I can't thank you enough for all your help. The odd shaped U is stamped on the inside of the brass plug inside the lock and again inside the hammer and under the barrel. I would say that has to be the best clue of the conversion that I can see. Armed with the knowledge you've shared I'm going to take it apart again later and take a closer look and photo all the marks separately and blow them up and see what I can find.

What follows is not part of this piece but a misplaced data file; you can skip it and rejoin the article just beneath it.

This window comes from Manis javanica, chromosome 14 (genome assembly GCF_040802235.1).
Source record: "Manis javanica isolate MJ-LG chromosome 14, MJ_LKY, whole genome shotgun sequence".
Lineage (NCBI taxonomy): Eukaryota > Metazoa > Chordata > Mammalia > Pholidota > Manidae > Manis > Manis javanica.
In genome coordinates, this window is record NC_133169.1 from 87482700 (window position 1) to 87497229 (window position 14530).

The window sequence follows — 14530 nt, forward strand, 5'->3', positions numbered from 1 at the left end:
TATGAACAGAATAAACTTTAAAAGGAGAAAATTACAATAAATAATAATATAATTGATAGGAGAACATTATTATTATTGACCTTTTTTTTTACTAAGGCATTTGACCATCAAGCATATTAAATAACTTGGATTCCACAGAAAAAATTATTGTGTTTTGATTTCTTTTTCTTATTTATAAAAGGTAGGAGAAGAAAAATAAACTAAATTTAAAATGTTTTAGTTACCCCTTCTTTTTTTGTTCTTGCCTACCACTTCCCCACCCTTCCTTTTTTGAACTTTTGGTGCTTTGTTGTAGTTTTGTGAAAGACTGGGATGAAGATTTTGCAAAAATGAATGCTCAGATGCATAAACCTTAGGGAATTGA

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#55
James Brenner - You have noted that when the Federal government rifled some muskets, without adding a rear sight, that they replaced the front brass blade sight with a steel one. Which muskets are you referring to, the M-1816 cone-inbarrel alterations, or the M-1842 alterations? And, do you mean a simple iron blade the same as the brass blade, or a steel front sight of a different configuration? I ask because the handful of M-1816 cone-in barrel muskets that I have seen which were rifled and unsighted all retained the original brass blade front sight.

Thank you for any clarifications you can provide!
J.